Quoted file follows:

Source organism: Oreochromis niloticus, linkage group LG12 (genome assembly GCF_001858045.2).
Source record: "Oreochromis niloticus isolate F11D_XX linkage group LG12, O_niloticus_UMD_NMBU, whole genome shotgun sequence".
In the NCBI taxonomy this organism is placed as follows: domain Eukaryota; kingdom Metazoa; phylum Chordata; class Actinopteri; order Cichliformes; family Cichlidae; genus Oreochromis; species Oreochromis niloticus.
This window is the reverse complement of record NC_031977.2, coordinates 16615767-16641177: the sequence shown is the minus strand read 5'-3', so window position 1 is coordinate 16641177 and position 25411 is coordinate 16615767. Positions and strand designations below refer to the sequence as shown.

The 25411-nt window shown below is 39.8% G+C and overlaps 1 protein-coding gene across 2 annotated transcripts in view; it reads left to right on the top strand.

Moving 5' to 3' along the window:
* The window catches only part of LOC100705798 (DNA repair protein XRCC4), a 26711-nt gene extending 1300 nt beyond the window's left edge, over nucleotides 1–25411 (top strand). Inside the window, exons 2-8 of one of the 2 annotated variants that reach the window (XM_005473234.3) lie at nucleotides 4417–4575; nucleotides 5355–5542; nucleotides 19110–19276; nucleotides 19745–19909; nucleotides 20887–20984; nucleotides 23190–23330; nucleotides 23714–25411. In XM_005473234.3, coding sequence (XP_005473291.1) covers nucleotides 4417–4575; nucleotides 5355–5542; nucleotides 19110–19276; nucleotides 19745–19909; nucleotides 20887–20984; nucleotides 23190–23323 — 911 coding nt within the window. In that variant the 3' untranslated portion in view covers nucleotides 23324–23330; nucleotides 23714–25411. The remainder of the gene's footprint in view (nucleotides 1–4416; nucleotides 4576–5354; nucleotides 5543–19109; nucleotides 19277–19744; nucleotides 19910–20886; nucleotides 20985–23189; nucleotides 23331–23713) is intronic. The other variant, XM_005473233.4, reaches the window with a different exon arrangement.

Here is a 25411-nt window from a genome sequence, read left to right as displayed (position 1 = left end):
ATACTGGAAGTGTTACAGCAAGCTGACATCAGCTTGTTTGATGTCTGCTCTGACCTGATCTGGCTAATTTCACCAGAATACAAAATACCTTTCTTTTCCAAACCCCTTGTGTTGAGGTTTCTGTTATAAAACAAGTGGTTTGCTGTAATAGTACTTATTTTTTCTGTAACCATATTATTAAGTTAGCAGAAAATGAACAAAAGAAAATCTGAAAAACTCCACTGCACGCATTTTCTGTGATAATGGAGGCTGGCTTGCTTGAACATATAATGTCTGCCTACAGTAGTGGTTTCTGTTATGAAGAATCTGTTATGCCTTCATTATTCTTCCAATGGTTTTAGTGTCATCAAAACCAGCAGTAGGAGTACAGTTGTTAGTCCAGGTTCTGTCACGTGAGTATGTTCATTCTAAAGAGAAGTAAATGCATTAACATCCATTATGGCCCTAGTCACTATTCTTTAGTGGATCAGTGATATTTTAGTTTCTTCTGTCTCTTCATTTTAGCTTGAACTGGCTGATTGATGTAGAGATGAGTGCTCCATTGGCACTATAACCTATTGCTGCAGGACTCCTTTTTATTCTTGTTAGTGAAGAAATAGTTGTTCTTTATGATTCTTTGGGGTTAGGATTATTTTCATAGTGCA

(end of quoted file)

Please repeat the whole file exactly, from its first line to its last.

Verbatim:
Source organism: Oreochromis niloticus, linkage group LG12 (genome assembly GCF_001858045.2).
Source record: "Oreochromis niloticus isolate F11D_XX linkage group LG12, O_niloticus_UMD_NMBU, whole genome shotgun sequence".
In the NCBI taxonomy this organism is placed as follows: domain Eukaryota; kingdom Metazoa; phylum Chordata; class Actinopteri; order Cichliformes; family Cichlidae; genus Oreochromis; species Oreochromis niloticus.
This window is the reverse complement of record NC_031977.2, coordinates 16615767-16641177: the sequence shown is the minus strand read 5'-3', so window position 1 is coordinate 16641177 and position 25411 is coordinate 16615767. Positions and strand designations below refer to the sequence as shown.

The 25411-nt window shown below is 39.8% G+C and overlaps 1 protein-coding gene across 2 annotated transcripts in view; it reads left to right on the top strand.

Moving 5' to 3' along the window:
* The window catches only part of LOC100705798 (DNA repair protein XRCC4), a 26711-nt gene extending 1300 nt beyond the window's left edge, over nucleotides 1–25411 (top strand). Inside the window, exons 2-8 of one of the 2 annotated variants that reach the window (XM_005473234.3) lie at nucleotides 4417–4575; nucleotides 5355–5542; nucleotides 19110–19276; nucleotides 19745–19909; nucleotides 20887–20984; nucleotides 23190–23330; nucleotides 23714–25411. In XM_005473234.3, coding sequence (XP_005473291.1) covers nucleotides 4417–4575; nucleotides 5355–5542; nucleotides 19110–19276; nucleotides 19745–19909; nucleotides 20887–20984; nucleotides 23190–23323 — 911 coding nt within the window. In that variant the 3' untranslated portion in view covers nucleotides 23324–23330; nucleotides 23714–25411. The remainder of the gene's footprint in view (nucleotides 1–4416; nucleotides 4576–5354; nucleotides 5543–19109; nucleotides 19277–19744; nucleotides 19910–20886; nucleotides 20985–23189; nucleotides 23331–23713) is intronic. The other variant, XM_005473233.4, reaches the window with a different exon arrangement.

Here is a 25411-nt window from a genome sequence, read left to right as displayed (position 1 = left end):
ATACTGGAAGTGTTACAGCAAGCTGACATCAGCTTGTTTGATGTCTGCTCTGACCTGATCTGGCTAATTTCACCAGAATACAAAATACCTTTCTTTTCCAAACCCCTTGTGTTGAGGTTTCTGTTATAAAACAAGTGGTTTGCTGTAATAGTACTTATTTTTTCTGTAACCATATTATTAAGTTAGCAGAAAATGAACAAAAGAAAATCTGAAAAACTCCACTGCACGCATTTTCTGTGATAATGGAGGCTGGCTTGCTTGAACATATAATGTCTGCCTACAGTAGTGGTTTCTGTTATGAAGAATCTGTTATGCCTTCATTATTCTTCCAATGGTTTTAGTGTCATCAAAACCAGCAGTAGGAGTACAGTTGTTAGTCCAGGTTCTGTCACGTGAGTATGTTCATTCTAAAGAGAAGTAAATGCATTAACATCCATTATGGCCCTAGTCACTATTCTTTAGTGGATCAGTGATATTTTAGTTTCTTCTGTCTCTTCATTTTAGCTTGAACTGGCTGATTGATGTAGAGATGAGTGCTCCATTGGCACTATAACCTATTGCTGCAGGACTCCTTTTTATTCTTGTTAGTGAAGAAATAGTTGTTCTTTATGATTCTTTGGGGTTAGGATTATTTTCATAGTGCA